Wrapping Up

As we rapidly enter into fourth week, brains full of newly learned information and minds looking forward to break, I would like to take a moment to reflect upon what I believe to be the largest discovery our class has realized thus far.  Although I mentioned in my last blog it seemed an unspoken understanding of relation to the material was present among the class, it was this past week when these unspoken sentiments became shared.  Bringing these previously unsaid connections to the table created a sort of ‘relatablility’ to the text we simply have not yet encountered within our discussions.  All of the sudden these highfalutin, distant ideas became graspable.  Every single one of us could pin down exactly what the theorists meant, which was evidenced by our ability to provide countless personal anecdotes.

On Monday, we came into class having read Winnicott’s theory on the transitional object.  However, it was not by lecture that we all came to solidify this theory in our minds –it was through the heartfelt descriptions of each and every one of our classmates’ own transitional objects.  The transitional object is comprised of many elements, however, in short it is an object the child possesses that paves a smoother path from one stage of their development into another.  More specifically, it transitions them from a deeply subjective point of view, into a more objective one.  That Monday we heard the tales of blankies, and teddies, and doggies galore.  We even had the privilege of meeting some of these objects in person.  Countless times Marcia asked the question, “Would anyone else like to share”?  And, as she looked around there was always another eager hand in the air waiting to tell of their own beloved object that had aided them through their childhood.  Marcia asked this question until, I believe, every last one of us in the class had shared their personal story of their transitional object with the rest of us.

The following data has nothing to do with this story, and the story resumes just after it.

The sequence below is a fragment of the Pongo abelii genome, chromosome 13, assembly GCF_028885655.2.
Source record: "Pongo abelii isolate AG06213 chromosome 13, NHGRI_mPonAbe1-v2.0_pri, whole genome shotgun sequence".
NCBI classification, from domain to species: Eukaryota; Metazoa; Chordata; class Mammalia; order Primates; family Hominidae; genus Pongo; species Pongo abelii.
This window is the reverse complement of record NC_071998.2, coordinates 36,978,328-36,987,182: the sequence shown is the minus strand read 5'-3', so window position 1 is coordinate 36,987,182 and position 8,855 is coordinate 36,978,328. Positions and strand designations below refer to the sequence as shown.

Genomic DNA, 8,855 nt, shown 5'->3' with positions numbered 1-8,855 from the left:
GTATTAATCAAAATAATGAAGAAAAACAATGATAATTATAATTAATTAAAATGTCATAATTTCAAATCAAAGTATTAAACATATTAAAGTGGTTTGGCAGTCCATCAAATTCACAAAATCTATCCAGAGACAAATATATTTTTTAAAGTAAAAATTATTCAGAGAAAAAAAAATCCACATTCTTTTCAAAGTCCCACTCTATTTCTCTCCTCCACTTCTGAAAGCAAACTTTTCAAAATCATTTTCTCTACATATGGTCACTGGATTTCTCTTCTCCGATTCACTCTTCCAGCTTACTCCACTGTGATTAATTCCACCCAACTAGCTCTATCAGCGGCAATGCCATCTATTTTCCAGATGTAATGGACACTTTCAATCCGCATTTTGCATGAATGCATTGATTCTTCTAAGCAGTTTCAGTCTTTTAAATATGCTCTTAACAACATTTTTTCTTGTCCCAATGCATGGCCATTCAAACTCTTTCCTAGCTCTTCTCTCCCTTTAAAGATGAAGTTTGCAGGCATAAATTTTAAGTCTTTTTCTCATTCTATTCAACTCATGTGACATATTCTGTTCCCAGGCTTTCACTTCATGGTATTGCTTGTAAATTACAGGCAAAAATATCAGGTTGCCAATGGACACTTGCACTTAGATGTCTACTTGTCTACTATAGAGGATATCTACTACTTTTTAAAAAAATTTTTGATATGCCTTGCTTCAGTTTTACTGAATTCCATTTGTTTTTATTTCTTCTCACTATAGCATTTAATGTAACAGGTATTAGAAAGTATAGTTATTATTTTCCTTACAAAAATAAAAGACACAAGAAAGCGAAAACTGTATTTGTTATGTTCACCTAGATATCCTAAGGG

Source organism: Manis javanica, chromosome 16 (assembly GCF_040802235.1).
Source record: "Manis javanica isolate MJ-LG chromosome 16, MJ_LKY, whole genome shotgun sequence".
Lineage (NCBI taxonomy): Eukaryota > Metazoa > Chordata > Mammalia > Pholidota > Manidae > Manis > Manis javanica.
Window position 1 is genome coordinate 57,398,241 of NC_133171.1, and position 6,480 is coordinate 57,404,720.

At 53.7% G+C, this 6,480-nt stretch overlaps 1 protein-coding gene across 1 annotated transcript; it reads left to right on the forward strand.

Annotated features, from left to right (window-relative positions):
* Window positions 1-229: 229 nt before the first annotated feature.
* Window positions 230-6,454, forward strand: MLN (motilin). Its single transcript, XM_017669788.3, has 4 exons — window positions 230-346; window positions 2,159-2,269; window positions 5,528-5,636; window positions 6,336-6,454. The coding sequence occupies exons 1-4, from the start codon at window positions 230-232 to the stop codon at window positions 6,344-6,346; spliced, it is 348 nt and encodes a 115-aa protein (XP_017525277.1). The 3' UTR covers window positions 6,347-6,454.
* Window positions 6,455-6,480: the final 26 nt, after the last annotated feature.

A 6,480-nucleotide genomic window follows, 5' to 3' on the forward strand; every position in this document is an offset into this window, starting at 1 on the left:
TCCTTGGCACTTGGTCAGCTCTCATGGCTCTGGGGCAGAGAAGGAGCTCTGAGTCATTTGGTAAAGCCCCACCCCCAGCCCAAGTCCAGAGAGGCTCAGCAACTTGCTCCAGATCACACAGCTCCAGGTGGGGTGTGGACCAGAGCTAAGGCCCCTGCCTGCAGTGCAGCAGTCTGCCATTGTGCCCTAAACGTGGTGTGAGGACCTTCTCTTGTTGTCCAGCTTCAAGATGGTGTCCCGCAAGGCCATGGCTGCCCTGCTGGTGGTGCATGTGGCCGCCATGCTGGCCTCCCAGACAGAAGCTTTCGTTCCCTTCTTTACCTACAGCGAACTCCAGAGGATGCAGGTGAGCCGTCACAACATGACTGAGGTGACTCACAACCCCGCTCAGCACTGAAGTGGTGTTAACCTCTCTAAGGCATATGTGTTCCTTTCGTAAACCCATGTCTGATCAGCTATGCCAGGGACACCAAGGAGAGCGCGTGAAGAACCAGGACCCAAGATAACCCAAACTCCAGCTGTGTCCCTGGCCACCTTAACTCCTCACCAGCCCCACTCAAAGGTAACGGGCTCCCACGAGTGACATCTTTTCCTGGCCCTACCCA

Through the sharing of these intimate experiences, so close to home, we collectively began to realize the theories we are reading about do not simply pertain to ill people seeking out intensive therapy.  Rather, these theories illuminate aspects of our selves that have, for years, remained unnamed, or perhaps just unperceived. After learning these ideas, however, we can now begin to identify them within our own selves.  What happened this past week began the process of piecing together who we are on a more profound level by looking at our selves through a truly psychoanalytic lens.  While this may seem like a terrifying process, the class never once seemed to approach a space of fright –we never backed away from what the theorists were beginning to reveal within ourselves.  As this class is coming to an abrupt end, we are finally beginning to see how we, as individuals, might be changed for the better by learning this information.

Chelsea Bumpus

Hi everyone! My name is Chelsea Bumpus. I am a junior, and I am studying to be an English Lit major/Psychoanalysis minor. I am hoping to get into beekeeping this spring, and already love skiing. Also, hopefully I will be getting a snake next year (definitely something I am looking forward to). Otherwise, my favorite holidays are Halloween and Thanksgiving -clearly fall is my favorite season. Some of my favorite books are written by Roald Dahl. I like the Beat Generation, and those British Romantics. Oh! And, No Country for Old Men is a fantastic film. That's a short bit about me!

1 Comment

  1. Irene says:

    Another great blog!

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